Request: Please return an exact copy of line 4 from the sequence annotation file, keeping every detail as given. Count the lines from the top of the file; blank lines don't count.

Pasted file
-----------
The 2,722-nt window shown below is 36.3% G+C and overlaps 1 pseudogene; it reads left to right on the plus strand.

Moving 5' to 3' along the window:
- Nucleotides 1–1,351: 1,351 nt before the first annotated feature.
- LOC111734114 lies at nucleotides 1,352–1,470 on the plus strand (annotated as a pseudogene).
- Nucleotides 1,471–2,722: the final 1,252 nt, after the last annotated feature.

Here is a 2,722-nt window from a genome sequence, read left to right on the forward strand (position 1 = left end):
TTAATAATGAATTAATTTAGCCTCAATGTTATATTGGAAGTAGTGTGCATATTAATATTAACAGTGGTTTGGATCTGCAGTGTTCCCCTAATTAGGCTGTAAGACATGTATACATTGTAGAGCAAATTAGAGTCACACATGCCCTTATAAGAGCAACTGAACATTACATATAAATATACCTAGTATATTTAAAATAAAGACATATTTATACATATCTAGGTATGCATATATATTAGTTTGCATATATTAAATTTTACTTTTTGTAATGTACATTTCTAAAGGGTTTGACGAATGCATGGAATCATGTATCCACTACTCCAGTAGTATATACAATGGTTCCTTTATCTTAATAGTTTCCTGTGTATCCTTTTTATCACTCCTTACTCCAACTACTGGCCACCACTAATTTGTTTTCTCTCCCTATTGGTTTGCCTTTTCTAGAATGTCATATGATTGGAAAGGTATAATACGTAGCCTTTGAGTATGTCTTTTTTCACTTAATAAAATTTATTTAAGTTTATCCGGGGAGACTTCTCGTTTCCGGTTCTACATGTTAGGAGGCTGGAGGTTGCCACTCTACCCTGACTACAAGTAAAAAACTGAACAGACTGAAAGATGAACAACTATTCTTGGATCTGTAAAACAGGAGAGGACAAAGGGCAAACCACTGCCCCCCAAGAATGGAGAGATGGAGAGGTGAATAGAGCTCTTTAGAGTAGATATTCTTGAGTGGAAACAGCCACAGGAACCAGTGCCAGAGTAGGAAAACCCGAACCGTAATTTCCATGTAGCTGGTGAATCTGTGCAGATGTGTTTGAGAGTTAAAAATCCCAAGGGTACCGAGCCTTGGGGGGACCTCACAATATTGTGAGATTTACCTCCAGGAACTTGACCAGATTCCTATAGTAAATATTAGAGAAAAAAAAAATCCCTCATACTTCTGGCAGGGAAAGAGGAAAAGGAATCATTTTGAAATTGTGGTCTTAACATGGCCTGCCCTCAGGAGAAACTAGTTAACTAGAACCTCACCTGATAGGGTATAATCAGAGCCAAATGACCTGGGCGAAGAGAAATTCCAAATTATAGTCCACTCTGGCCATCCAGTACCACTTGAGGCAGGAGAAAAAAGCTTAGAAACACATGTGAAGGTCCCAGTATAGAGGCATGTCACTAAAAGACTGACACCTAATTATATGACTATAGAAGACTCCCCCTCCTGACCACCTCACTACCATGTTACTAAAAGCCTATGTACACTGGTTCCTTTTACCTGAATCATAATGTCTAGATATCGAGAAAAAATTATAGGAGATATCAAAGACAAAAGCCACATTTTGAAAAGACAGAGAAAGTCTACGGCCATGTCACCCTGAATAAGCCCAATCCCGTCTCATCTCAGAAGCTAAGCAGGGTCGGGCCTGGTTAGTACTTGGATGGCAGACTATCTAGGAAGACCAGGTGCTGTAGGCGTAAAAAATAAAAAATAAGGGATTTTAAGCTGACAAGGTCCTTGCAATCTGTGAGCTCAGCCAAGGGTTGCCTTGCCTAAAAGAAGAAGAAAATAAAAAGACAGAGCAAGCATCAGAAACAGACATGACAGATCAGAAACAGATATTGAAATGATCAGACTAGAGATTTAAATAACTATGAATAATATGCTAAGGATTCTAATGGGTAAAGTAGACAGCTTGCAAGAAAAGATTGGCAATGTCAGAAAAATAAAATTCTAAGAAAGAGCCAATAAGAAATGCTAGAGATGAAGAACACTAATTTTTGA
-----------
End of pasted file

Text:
- LOC111734114 lies at nucleotides 1,352–1,470 on the plus strand (annotated as a pseudogene).